Sun Microsystems last week took an important step toward commercializing an experimental Java performance measurement tool called JFluid, moving the two-year-old project from the Sun Labs research and development group into the company's software division. Sun now expects to ship the software as part of an April 2005 release of its Java Studio integrated development environment (IDE), the company said.
JFluid is a "profiling" tool, software that examines Java applications and informs developers of potential performance bottlenecks in their code. It was developed by a team lead by Misha Dmitriev, who was transferred from Sun Labs to the software group last week, according to a statement on Sun's Web site.
An early access version of JFluid has been integrated into version 3.6 of the NetBeans open source software, which forms the basis the commercial Java Studio product.
Though a number of Java profilers are already shipping, they are typically sold as stand-alone products and not integrated into IDEs, according to Rich Unger, a member of the NetBeans Governance Board and a software engineer at Nuance Communications, who is familiar with JFluid.
What makes JFluid unique is the fact that developers can turn its profiling features on or off at any time, and use them to examine the performance a small section of the code that they are interested in, rather than the entire Java application, making JFluid a much faster than most profilers, Unger said in an e-mail interview.
"In general, profilers are a real drag on performance," he said. "If you're trying to find a memory leak that only manifests itself after a 20 minute operation, it can take a few hours running under a profiler to get to that point."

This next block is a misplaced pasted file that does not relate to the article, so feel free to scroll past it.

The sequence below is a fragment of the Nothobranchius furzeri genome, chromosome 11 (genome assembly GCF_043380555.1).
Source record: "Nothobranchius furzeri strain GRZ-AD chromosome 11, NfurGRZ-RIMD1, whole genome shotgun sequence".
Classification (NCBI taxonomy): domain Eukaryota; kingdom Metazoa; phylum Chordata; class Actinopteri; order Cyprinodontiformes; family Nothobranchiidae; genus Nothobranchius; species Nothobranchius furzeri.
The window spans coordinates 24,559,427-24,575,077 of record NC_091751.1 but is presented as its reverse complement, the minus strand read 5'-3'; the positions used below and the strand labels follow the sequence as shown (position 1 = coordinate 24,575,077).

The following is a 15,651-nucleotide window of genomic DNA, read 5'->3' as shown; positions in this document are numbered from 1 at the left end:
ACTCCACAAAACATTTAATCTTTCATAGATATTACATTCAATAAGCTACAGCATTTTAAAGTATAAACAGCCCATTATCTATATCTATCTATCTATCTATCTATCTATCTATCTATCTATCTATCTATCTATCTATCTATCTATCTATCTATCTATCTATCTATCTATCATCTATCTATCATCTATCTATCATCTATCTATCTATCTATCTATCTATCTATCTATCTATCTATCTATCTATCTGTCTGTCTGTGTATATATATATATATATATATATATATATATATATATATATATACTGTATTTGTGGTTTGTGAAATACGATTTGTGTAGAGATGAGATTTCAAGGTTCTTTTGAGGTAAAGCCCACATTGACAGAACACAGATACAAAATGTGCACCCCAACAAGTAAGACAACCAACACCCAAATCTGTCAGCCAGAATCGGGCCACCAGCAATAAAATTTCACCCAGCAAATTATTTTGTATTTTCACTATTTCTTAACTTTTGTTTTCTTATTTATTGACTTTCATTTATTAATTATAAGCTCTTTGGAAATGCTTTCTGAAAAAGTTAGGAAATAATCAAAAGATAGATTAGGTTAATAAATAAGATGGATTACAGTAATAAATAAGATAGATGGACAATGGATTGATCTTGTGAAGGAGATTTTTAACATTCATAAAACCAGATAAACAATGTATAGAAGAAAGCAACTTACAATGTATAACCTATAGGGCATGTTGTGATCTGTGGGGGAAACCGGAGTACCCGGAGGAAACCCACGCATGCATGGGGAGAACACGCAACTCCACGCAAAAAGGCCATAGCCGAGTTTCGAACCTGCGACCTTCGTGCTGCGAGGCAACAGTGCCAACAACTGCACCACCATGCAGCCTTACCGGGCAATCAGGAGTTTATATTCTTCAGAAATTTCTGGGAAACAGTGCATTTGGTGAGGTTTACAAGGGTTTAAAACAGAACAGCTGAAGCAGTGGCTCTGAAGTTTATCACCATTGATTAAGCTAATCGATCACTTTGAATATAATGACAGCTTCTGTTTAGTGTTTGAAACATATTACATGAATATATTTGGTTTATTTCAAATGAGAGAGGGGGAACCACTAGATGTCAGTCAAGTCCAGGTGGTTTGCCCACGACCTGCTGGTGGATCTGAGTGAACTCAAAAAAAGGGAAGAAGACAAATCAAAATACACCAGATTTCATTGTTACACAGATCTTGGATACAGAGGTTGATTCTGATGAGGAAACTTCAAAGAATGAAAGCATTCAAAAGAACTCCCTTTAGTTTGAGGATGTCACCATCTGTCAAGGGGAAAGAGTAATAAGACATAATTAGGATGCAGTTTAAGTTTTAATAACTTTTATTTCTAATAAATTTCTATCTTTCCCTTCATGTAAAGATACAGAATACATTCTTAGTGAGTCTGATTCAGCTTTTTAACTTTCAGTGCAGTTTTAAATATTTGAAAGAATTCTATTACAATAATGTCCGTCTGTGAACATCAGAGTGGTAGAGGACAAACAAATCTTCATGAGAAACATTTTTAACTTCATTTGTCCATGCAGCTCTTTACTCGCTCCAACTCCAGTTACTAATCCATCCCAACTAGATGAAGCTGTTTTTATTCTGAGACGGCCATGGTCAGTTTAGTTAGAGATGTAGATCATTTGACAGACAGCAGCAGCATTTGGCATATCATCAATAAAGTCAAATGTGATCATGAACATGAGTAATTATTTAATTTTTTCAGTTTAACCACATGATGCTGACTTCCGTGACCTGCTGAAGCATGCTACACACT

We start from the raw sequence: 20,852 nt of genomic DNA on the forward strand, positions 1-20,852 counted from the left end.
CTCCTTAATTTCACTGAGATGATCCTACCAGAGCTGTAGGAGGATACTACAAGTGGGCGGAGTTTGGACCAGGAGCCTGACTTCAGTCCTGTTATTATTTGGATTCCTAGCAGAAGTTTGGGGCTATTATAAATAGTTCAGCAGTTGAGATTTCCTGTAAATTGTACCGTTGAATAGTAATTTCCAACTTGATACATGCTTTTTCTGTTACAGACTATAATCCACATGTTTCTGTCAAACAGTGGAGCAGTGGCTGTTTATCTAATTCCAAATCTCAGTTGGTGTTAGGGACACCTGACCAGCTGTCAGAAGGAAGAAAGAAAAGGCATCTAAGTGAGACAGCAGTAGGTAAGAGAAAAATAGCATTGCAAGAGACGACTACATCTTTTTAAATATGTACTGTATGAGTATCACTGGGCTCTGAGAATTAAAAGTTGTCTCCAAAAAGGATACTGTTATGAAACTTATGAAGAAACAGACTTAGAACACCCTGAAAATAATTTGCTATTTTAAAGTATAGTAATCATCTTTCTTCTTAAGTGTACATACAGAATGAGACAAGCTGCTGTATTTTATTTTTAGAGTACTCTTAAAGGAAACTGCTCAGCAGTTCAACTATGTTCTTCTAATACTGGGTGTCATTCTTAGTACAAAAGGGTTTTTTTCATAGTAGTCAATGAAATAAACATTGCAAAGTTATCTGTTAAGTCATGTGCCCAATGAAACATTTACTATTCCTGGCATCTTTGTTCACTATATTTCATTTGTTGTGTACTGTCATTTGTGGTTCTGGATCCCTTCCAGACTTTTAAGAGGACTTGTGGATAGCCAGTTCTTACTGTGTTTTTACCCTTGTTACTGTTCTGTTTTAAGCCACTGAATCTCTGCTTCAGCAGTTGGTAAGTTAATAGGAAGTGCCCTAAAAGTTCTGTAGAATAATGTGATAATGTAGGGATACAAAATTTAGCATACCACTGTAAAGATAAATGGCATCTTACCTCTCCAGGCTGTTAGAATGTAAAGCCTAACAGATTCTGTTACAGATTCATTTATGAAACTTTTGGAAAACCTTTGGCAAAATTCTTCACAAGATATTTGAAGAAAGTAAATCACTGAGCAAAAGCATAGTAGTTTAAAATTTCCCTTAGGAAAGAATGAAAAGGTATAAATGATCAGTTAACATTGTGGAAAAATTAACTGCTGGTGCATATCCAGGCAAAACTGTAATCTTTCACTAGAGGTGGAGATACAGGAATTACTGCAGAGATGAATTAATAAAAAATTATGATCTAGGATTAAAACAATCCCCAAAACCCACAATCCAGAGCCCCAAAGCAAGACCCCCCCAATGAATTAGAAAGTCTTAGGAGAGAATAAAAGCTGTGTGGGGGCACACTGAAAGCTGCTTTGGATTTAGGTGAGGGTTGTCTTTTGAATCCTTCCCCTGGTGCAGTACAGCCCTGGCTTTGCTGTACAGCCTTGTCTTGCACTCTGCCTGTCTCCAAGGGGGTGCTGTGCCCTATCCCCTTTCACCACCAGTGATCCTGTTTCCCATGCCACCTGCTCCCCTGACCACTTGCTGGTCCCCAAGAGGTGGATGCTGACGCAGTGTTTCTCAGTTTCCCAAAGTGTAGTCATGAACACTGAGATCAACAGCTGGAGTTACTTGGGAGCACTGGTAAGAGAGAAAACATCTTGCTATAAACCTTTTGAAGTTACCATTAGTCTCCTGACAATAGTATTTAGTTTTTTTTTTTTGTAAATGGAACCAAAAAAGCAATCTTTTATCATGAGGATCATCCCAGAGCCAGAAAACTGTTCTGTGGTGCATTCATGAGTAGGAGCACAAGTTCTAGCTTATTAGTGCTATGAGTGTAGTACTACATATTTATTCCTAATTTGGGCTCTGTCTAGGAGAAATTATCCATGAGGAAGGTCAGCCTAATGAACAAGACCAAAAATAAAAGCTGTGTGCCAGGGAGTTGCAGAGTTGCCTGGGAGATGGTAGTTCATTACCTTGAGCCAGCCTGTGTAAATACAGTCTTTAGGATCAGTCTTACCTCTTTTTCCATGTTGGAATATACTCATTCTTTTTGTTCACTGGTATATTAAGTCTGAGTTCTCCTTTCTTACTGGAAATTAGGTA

Though profilers have been around for years, they are part of a growing number of tools being made to let software developers fix problems, like application performance, which have previously been handled by quality assurance or operations teams, said Dan Scholler, vice president of technology research services with Meta Group.
"Tools are catching up and building in all of this stuff that historically has been done after the fact," he said. "What we are seeing is a very aggressive effort to improve the productivity of individual developers."
JFluid isn't the only Sun Labs technology being integrated into Sun's commercial products. Sun is also integrating the Jackpot project, led by Java creator James Gosling, into its IDE. Jackpot consists of a number of developer tools designed to reduce the complexity of Java application development. Last year Gosling left Sun Labs to become chief technology officer of Sun's developer product group.
Sun on Wednesday, meanwhile, announced an upgrade to its Java Studio Creator visual development environment. The product now supports Mac OS X and Solaris x86, which is the version of the operating system for the Intel x86 architecture. Also added is language support for Japanese and simplified Chinese. The upgrade is free to current customers. Java Studio Creator is available as part of the Sun Developer Network subscription program, which costs US$99 per year.
Paul Krill of Infoworld contributed to this story.